Weed and skincare are two breakout crazes following the COVID pandemic. After more than a year inside alone, people everywhere have taken to enjoying cannabis at much higher rates — thanks in no small part to loosening regulations around the country, which have allowed adults greater recreational access to the drug. In addition, the extra time (and extra resources regarding healthy practices) has encouraged many to adopt a more rigorous skincare regimen, which has resulted in brighter, clearer skin all around.
Perhaps as a result of the increasing cultural awareness of cannabis and skincare both, or perhaps for another reason entirely, cannabis has begun appearing in skincare products. Many proponents of cannabis and skincare suggest that compounds within the drug help soothe the skin in various ways, resulting in an improved complexion.
So, should you use weed to better your skin? Read on to find out.
What Are the Claims for Using Cannabis in Skincare?
Though humans have been using cannabis for millennia, prohibition through the 20th century has resulted in a lack of fundamental knowledge about cannabis’s effects. Now that weed is becoming legal once again, we are gaining access to more reliable research.
Even so, the effects of cannabis on skin haven’t been studied fully, so most claims about weed’s effects are just that — claims. They might be based on an abundance of anecdotes from regular cannabis skincare users; they might be based on knowledge about cannabis’s other effects; or they might just be made up, whole cloth. It is important to address each claim and evaluate the evidence for it before determining whether you need cannabis in your skincare regimen.
Here are some of the most common cannabis skincare claims:
Cannabis reduces acne. Acne is caused by the immune system fighting bacteria inside pores. There are a couple ways cannabis could help with this: by killing the bacteria and by reducing inflammation. Though there is some evidence that compounds in cannabis like THC and CBN have antimicrobial properties, their effects on acne-causing bacteria aren’t well-known. However, because CBD has powerful anti-inflammatory properties, it is possible that cannabis skincare products would take some swelling, redness and pain away from acne to reduce its visibility.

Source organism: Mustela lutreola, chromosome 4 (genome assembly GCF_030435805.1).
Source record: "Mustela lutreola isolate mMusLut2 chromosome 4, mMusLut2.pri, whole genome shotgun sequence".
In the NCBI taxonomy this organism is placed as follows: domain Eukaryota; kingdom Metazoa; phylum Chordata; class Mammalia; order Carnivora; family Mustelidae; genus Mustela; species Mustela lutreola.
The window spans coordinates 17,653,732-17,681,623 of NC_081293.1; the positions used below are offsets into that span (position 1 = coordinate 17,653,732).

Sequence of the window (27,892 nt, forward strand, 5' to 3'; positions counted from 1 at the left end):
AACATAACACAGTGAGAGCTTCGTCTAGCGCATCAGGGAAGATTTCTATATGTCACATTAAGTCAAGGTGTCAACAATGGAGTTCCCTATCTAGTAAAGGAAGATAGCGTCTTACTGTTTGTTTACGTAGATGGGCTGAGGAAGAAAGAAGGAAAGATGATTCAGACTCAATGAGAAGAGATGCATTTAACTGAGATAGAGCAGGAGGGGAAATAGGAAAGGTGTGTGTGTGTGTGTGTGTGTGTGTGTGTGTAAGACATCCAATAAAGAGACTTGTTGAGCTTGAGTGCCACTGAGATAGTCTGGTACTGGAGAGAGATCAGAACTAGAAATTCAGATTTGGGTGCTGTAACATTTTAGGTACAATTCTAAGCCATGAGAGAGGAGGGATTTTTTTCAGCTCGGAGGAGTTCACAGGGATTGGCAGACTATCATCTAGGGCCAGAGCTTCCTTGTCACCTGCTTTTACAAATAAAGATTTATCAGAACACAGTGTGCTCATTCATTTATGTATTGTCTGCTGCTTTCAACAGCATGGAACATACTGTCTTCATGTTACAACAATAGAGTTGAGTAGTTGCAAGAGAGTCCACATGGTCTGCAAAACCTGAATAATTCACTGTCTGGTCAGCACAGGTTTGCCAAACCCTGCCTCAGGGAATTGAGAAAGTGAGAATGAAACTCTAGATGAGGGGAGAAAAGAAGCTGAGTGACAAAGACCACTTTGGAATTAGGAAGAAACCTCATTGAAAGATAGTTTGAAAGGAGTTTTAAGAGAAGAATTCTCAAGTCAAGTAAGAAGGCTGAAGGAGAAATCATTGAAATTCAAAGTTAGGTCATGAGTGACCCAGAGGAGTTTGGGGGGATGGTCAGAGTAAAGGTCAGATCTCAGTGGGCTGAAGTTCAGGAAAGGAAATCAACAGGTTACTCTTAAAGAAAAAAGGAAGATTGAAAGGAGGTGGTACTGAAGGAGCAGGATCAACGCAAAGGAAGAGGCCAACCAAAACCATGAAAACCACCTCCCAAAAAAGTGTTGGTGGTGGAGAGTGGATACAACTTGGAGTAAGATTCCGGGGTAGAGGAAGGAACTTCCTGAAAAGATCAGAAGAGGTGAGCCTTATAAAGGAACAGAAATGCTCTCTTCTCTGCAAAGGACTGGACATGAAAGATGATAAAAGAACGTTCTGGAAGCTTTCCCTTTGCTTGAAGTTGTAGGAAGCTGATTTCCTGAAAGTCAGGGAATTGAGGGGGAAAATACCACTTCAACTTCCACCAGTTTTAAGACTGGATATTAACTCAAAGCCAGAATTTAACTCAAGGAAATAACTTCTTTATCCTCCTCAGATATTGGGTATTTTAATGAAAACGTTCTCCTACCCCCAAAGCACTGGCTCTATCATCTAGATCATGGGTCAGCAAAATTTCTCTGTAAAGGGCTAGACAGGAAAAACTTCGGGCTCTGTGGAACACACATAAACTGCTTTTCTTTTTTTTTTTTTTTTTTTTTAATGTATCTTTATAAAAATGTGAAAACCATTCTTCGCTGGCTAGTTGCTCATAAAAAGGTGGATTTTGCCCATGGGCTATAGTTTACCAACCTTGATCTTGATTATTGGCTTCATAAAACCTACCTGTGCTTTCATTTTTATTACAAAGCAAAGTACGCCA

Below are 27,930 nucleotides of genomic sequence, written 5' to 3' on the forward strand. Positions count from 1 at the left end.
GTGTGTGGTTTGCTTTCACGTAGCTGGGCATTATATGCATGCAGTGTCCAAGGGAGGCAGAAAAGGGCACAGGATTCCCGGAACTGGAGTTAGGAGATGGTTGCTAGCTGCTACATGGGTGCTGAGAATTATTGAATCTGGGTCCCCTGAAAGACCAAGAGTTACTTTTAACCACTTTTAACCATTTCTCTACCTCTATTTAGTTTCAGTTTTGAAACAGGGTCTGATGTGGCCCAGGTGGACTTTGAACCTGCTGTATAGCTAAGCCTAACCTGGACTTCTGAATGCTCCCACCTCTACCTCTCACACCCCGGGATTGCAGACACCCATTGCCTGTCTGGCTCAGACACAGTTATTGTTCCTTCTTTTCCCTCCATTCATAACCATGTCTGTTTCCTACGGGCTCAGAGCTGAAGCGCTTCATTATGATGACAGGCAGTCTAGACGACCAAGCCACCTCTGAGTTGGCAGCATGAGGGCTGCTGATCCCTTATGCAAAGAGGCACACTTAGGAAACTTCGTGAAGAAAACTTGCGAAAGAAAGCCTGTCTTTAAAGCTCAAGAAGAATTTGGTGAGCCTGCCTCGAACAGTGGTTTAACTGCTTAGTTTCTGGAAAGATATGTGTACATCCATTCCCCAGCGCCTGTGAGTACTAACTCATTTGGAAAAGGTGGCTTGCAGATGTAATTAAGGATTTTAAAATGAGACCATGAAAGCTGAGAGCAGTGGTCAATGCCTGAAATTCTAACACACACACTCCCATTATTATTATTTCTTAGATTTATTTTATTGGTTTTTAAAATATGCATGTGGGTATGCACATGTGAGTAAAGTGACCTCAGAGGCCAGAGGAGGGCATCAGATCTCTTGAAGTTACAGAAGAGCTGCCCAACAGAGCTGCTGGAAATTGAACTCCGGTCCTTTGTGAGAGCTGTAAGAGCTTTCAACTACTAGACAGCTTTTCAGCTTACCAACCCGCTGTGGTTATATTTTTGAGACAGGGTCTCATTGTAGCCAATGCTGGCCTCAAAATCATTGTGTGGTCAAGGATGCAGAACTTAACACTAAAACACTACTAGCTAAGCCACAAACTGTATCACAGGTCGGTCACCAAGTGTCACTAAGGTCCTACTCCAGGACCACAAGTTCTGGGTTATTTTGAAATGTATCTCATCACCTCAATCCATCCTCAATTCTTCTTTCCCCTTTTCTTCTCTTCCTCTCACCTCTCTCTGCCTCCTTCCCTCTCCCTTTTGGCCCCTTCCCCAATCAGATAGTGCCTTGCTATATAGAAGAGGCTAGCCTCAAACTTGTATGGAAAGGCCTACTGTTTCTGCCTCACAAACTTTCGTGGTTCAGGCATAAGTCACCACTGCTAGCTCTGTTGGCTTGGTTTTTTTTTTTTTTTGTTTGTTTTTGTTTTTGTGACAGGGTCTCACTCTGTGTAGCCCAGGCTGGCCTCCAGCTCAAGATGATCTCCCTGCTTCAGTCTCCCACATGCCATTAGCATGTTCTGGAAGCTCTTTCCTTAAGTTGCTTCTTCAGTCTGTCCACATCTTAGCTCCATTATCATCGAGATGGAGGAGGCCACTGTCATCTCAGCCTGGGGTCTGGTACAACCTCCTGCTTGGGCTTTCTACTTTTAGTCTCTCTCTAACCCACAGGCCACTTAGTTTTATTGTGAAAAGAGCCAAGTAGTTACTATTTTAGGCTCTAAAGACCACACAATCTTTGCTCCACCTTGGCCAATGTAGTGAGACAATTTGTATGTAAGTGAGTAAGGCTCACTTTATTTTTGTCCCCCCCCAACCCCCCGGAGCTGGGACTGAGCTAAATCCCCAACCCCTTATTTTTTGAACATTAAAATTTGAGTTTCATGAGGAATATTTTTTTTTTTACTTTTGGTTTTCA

Cannabis fights skin aging. There are many variables that impact how skin ages, from genetics to sun exposure to makeup products and more. Any skincare regimen that introduces moisture and lipids can help to slow signs of aging, but there isn’t much evidence as yet that cannabis compounds do anything more to preserve skin’s youthfulness.
Cannabis boosts skin moisture. Skin has a layer called acid mantle, which helps to keep moisture in and environmental toxins out. There are some skincare products that help keep the acid mantle intact, which keeps skin looking and feeling healthy — but it isn’t clear that cannabis products do anything to strengthen the acid mantle. Instead, any extra moisture skin might have after the application of cannabis products is likely due to other compounds in those skincare products, like oil or hyaluronic acid.
Cannabis is useful for treating skin conditions. Eczema, psoriasis, dermatitis and other unsightly and uncomfortable skin conditions are often exacerbated by inflammation, so cannabis compounds can be useful in reducing the severity of symptoms. However, if you are suffering from a skin condition, you should talk to your healthcare provider about the possibility of introducing cannabis as a treatment before you start slathering yourself with anything you find at a dispensary in Tucson.
It is possible that more research into cannabis’s effects will prove these claims right — but it is equally possible that research proves them wrong. Ultimately, you should use cannabis in your skincare regimen if you feel comfortable and confident doing so and if your healthcare provider gives you the go-ahead.
You Should Avoid These Cannabis Skincare Mistakes
Regardless of whether you start buying cannabis skincare products, you should consider how other cannabis habits might be affecting your skin. For example, it is a well-known fact that tobacco smoke has deleterious effects on skin; you don’t need to be a pack-a-day smoker to see unpleasant pigmentation and wrinkles form as a result of smoking nicotine cigarettes. Though there are fewer toxins in cannabis smoke, the combusted material and the hot, dry air can still impact your skin’s health, so you might want to choose alternate methods of consumption, like vaping or edibles.
Additionally, you want to be certain of the quality of the cannabinoids in whatever products you consume. Because the industry is new and relatively unregulated, many unscrupulous cannabis manufacturers are leaving toxins in their products — compounds like formaldehyde, arsenic, lead and butane. It is imperative that you do your research and purchase cannabis products only from trustworthy sources.
Barry Lachey is a Professional Editor at Zobuz. Previously He has also worked for Moxly Sports and Network Resources “Joe Joe.” he is a graduate of the Kings College at the University of Thames Valley London. You can reach Barry via email or by phone.